When you keep an open mind, things like snarky bumper sticker phrases, cool clothing styles and unusual weather could all stimulate your creativity and become new writing prompts.

9. Schedule Sessions With a Fellow Mindful Writer

Maybe your best friend is also a writer, and they got you interested in mindfulness. If so, you have an ideal chance to learn from their example. Just find out if they’d like to schedule some collaborative writing sessions.

During those times, watch how they conduct themselves and adopt some of their habits as your own, if appropriate.

10. Listen to Your Gut Instinct

Gut feelingFeedback from editors, clients and colleagues is often a good thing, especially if it’s constructive. However, it can also drown out your inner voice.

If you feel strongly about a decision that relates to your writing, don’t back down from it merely because of what people say. Being mindful sometimes means listening to instinct and intuition.

11. Monitor Your Attention Level

It’s natural for your attention to temporarily drift as you write. Rather than getting upset when it happens, recognize when it does and devote your energy to fully focusing on writing again as soon as possible.

Do that consistently until your attention level is characteristically high, even in distracting environments.

12. Appreciate Opportunities to Learn

Criticism about your writing can sting, especially when it’s published in major media outlets.
When receiving criticism, keep your mind as calm as possible. Try to see the negative opinion as a potential learning opportunity that clues you into ways you could improve.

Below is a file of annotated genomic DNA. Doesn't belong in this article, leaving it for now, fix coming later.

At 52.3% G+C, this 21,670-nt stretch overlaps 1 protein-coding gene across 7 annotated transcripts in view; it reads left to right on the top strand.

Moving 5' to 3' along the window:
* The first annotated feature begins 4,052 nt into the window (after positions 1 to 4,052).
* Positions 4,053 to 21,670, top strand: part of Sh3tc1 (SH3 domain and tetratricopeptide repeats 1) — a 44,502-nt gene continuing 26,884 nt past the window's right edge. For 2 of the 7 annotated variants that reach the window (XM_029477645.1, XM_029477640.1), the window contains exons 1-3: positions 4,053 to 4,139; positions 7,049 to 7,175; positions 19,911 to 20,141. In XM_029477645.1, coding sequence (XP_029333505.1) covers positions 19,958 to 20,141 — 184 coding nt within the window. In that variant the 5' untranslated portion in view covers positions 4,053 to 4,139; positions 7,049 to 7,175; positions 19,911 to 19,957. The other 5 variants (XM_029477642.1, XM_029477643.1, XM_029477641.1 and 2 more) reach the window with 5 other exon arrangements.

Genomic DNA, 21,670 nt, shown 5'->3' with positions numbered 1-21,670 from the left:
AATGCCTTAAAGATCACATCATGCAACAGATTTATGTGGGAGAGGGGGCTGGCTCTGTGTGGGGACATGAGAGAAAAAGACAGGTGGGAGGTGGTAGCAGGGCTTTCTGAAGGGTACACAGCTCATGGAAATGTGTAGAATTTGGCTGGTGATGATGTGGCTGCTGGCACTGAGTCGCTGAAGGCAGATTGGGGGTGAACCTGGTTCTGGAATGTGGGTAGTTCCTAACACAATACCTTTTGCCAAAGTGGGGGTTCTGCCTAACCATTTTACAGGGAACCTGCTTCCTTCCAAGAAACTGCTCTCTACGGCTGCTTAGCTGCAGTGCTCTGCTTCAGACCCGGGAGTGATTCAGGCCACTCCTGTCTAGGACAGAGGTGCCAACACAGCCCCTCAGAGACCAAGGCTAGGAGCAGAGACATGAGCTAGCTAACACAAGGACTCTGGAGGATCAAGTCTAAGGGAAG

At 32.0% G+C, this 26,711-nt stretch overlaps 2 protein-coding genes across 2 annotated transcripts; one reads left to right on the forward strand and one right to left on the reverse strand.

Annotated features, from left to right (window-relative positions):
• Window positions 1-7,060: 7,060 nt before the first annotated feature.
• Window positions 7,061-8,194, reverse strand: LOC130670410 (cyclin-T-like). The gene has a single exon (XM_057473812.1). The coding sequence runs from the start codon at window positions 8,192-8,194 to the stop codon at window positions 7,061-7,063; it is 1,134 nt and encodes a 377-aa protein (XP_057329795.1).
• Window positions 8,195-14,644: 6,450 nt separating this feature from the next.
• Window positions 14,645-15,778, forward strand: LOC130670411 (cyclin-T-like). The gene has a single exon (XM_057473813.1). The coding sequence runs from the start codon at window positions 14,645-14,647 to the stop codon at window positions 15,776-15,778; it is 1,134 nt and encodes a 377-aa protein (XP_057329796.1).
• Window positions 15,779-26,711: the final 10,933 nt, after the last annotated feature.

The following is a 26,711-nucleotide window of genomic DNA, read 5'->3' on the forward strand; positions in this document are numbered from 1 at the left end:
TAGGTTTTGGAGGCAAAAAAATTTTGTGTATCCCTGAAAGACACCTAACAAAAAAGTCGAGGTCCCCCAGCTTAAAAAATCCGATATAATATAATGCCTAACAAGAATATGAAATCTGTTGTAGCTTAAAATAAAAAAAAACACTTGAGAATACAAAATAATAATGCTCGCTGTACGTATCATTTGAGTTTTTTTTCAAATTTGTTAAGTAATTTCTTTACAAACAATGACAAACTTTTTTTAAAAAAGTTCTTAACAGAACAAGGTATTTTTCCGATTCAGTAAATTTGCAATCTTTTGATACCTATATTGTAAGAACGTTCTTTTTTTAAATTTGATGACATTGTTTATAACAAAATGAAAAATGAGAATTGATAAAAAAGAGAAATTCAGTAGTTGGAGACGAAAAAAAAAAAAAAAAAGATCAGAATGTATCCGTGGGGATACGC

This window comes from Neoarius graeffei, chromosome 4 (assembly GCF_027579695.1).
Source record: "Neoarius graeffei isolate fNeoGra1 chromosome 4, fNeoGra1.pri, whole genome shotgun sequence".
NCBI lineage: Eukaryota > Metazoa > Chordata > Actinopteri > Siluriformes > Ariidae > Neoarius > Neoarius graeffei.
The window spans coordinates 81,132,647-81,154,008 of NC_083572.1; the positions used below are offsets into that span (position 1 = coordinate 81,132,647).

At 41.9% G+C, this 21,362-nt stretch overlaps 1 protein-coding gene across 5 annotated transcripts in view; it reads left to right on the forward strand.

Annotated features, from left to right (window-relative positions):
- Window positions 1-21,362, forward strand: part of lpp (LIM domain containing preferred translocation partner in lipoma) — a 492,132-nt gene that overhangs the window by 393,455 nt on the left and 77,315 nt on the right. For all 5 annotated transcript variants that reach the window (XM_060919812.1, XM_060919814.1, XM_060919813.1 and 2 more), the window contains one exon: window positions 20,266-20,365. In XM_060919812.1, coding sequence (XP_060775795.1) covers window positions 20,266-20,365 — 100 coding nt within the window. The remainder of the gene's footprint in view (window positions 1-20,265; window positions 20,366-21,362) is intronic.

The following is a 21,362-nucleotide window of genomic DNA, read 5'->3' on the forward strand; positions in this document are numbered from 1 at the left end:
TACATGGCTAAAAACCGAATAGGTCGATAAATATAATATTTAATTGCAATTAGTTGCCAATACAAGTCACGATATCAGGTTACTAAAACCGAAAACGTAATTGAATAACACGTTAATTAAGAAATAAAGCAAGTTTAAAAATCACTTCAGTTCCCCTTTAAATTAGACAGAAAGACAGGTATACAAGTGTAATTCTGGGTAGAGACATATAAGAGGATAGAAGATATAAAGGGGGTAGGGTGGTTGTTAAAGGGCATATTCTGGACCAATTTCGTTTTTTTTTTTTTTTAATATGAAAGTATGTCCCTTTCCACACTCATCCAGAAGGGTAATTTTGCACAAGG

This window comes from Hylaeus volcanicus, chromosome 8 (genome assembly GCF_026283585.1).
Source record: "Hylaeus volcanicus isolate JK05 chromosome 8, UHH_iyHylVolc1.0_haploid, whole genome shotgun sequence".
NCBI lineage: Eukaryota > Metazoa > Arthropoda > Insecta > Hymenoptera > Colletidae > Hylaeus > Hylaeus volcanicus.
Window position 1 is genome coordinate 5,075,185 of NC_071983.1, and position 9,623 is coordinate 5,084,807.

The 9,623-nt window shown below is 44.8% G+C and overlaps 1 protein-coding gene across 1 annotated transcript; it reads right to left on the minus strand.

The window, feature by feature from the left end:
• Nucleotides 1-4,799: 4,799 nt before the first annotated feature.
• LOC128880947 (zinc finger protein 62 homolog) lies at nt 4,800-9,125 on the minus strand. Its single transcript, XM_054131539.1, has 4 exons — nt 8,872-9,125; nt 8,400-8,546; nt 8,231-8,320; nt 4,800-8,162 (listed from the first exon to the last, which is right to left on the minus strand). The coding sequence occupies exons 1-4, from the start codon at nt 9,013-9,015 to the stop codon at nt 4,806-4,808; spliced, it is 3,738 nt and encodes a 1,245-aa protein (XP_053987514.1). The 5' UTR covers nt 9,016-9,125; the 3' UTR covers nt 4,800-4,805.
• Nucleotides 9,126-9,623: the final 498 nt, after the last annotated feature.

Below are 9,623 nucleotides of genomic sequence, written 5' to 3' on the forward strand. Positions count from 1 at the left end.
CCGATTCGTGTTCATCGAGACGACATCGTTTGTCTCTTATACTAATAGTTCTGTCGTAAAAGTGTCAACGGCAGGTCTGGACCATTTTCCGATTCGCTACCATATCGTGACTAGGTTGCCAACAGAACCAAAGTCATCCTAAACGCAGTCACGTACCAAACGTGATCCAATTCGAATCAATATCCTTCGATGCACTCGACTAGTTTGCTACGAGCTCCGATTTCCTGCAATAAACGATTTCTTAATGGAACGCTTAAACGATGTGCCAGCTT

Hopefully these 12 suggestions prove you don’t have to be a master of mindfulness to start seeing its benefits. It’s easy to try many of the tips the next time you sit down to write.

A Week of Well-being and Inspiration: About Jennifer Landis

Jennifer LandisJennifer Landis is a mom, wife, and healthy living blogger at Mindfulness Mama. She loves yoga, distance running, peanut butter, and spending the small amount of free time she has watching Netflix with her husband.

Follow her on Twitter: @JenniferELandis.

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Please note, the views of the post author - and indeed anyone who guest posts on Day by Day - are not necessarily indicative of the views of Terri Giuliano Long and comments are moderated to filter spam/profanity only.

"Censorship always defeats its own purpose, for it creates in the end the kind of society that is incapable of exercising real discretion."
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2016-12-29T15:24:38+00:00 December 18th, 2016|Categories: A Week with..., Guest Posts|Tags: , |

About the Author:

Terri Giuliano Long, a frequent guest blogger, with appearances on hundreds of blogs, is a contributing writer for IndieReader and also wrote for Her Circle eZine. She lives with her family on the East Coast. Her debut novel, In Leah’s Wake, winner of the Global eBook Award, Popular Fiction, and Indie Discovery Award, Literary Fiction, has sold over 130,000 copies worldwide.